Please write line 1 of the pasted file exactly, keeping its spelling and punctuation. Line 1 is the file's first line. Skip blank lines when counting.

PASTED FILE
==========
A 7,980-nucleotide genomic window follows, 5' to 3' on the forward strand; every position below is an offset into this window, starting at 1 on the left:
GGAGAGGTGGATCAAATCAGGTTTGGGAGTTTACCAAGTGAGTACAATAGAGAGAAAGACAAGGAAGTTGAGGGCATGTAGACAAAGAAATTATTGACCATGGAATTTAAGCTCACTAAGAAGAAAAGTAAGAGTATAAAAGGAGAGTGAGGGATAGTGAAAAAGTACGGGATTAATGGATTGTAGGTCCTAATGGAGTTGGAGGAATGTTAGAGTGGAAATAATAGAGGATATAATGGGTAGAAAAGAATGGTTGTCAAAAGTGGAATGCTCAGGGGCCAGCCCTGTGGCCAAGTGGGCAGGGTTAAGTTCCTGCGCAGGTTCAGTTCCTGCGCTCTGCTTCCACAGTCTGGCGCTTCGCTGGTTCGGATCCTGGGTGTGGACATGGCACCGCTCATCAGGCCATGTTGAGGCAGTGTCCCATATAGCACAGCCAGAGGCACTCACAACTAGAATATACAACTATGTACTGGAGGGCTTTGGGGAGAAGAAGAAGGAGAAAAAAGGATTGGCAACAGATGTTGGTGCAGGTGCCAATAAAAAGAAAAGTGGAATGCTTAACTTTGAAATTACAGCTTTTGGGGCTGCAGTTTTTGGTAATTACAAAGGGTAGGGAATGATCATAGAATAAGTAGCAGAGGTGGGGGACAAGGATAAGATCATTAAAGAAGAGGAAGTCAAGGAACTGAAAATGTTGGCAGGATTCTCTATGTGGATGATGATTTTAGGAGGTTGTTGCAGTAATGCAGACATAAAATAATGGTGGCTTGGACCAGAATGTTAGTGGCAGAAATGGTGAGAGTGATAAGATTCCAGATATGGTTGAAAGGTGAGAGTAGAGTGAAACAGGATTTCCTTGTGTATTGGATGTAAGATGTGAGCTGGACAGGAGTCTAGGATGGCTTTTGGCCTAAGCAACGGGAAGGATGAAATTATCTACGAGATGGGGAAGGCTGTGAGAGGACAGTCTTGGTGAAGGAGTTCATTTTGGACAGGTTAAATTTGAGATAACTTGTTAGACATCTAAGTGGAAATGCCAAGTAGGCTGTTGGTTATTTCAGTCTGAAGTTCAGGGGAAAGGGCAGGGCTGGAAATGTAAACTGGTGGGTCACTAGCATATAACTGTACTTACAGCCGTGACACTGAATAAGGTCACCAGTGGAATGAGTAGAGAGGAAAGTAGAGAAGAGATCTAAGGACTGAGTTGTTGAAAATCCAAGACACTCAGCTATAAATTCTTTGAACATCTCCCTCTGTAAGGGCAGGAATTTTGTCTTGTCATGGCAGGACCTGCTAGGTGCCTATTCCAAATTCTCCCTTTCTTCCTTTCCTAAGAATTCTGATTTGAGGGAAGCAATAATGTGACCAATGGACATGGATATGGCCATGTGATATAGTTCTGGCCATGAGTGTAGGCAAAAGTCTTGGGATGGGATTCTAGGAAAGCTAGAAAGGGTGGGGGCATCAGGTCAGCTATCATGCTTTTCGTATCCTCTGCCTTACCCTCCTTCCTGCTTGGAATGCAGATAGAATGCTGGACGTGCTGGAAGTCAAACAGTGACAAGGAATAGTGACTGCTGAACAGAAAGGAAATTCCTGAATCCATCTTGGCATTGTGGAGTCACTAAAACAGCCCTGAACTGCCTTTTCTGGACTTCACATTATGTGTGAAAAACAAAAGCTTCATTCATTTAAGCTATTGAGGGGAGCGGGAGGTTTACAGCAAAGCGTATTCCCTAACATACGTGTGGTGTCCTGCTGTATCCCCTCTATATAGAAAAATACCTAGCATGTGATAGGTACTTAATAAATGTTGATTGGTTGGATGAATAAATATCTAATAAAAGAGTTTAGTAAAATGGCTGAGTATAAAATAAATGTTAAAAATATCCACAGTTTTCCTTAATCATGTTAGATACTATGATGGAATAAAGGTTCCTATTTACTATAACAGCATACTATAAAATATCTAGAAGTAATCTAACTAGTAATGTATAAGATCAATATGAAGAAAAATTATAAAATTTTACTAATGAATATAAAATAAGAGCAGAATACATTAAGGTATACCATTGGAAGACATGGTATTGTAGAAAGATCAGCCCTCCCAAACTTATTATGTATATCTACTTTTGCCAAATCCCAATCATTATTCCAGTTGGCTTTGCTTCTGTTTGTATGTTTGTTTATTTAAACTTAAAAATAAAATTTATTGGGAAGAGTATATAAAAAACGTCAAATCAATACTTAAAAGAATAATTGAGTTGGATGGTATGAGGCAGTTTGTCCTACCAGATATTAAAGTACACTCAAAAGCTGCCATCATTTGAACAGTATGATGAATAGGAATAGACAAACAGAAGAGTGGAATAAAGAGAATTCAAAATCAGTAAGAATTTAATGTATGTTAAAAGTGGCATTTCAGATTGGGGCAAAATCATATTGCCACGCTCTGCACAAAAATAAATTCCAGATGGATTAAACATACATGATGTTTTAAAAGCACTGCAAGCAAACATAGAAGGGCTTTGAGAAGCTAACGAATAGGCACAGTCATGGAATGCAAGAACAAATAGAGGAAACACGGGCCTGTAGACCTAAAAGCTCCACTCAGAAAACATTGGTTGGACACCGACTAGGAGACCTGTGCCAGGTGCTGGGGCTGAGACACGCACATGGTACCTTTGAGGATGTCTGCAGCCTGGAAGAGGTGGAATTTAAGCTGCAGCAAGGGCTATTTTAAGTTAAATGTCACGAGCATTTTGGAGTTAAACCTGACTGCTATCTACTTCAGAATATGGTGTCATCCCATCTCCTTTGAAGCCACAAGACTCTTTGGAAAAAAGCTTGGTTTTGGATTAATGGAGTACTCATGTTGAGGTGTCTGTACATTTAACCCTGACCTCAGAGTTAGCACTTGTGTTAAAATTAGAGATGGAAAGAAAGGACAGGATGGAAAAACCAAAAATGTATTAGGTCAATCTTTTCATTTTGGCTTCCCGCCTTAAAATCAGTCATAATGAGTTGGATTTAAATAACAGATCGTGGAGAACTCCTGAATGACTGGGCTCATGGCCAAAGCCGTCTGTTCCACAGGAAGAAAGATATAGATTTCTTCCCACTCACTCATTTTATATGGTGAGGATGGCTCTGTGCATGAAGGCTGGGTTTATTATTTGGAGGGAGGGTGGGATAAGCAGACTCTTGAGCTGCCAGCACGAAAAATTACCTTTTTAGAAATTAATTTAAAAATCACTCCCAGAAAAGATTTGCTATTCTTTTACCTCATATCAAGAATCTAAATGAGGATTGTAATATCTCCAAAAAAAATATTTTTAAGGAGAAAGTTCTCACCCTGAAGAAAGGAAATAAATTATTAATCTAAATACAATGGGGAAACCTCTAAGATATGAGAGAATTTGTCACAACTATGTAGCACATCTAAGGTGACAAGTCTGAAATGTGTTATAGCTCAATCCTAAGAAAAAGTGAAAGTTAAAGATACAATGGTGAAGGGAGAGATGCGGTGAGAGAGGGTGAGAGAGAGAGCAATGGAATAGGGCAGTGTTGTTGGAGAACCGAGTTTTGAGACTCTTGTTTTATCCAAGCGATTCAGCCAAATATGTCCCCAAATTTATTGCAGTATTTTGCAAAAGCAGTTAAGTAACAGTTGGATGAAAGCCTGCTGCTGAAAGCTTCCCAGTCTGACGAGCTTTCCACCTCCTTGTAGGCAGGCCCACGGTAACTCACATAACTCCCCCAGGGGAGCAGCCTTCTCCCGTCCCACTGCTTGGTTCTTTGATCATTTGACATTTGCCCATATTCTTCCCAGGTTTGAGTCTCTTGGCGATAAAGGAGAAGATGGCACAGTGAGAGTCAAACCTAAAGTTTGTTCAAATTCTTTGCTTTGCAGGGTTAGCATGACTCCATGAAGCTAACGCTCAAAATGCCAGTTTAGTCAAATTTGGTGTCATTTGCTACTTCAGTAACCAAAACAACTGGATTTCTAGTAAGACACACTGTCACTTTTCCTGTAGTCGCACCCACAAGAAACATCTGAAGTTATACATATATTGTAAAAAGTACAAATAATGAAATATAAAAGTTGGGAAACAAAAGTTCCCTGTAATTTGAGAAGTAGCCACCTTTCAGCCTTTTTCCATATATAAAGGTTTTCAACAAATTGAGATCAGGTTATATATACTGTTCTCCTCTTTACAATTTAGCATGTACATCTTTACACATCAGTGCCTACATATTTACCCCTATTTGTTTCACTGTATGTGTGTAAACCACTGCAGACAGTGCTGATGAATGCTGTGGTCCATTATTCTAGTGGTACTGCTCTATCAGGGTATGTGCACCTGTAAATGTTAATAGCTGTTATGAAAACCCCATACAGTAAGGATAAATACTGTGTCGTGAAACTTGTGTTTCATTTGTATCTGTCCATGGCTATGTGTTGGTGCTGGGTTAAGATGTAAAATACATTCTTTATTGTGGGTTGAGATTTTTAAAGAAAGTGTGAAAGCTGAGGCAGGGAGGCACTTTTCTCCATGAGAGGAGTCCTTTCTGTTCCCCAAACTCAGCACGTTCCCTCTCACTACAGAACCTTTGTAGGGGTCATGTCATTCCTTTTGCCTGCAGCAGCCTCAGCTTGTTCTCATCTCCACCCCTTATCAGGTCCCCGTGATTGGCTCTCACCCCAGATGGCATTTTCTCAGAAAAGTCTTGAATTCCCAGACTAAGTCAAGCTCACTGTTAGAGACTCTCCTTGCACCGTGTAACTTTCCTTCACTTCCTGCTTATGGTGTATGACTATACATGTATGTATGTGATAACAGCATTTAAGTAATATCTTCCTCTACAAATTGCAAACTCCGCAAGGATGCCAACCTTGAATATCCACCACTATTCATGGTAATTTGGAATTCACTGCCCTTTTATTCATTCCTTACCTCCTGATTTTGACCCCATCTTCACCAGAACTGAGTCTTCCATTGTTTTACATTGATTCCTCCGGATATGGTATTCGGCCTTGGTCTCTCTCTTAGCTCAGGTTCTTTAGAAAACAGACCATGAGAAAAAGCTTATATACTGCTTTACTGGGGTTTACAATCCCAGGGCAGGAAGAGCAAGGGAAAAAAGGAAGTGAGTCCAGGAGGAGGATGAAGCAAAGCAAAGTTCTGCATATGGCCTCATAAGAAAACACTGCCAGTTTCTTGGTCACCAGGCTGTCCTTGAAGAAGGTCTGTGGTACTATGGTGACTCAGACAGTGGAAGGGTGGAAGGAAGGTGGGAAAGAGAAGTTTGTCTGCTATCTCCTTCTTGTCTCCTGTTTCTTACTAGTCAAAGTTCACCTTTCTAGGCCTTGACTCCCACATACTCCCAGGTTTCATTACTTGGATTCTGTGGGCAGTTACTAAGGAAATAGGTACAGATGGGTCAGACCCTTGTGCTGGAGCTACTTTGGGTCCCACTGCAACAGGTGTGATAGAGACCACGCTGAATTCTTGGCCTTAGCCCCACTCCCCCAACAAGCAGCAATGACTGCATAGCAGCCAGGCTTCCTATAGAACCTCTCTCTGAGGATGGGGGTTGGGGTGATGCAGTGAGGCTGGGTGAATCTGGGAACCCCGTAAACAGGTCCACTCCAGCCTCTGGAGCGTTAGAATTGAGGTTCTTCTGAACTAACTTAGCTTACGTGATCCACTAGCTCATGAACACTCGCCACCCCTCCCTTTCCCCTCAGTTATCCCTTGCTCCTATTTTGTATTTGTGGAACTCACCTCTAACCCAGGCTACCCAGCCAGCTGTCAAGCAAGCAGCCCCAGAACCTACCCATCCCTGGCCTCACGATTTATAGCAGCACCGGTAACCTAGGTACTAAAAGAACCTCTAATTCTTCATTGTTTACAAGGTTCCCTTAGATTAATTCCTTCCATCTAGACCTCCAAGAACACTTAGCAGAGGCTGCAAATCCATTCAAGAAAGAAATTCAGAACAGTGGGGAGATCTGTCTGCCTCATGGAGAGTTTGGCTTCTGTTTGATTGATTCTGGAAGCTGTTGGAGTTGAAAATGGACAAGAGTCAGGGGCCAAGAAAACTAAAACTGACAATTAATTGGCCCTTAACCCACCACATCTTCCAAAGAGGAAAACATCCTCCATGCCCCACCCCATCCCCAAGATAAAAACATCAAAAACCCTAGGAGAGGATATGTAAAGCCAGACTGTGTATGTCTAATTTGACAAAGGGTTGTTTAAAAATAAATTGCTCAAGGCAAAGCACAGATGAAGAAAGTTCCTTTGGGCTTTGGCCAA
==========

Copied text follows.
A 7,980-nucleotide genomic window follows, 5' to 3' on the forward strand; every position below is an offset into this window, starting at 1 on the left: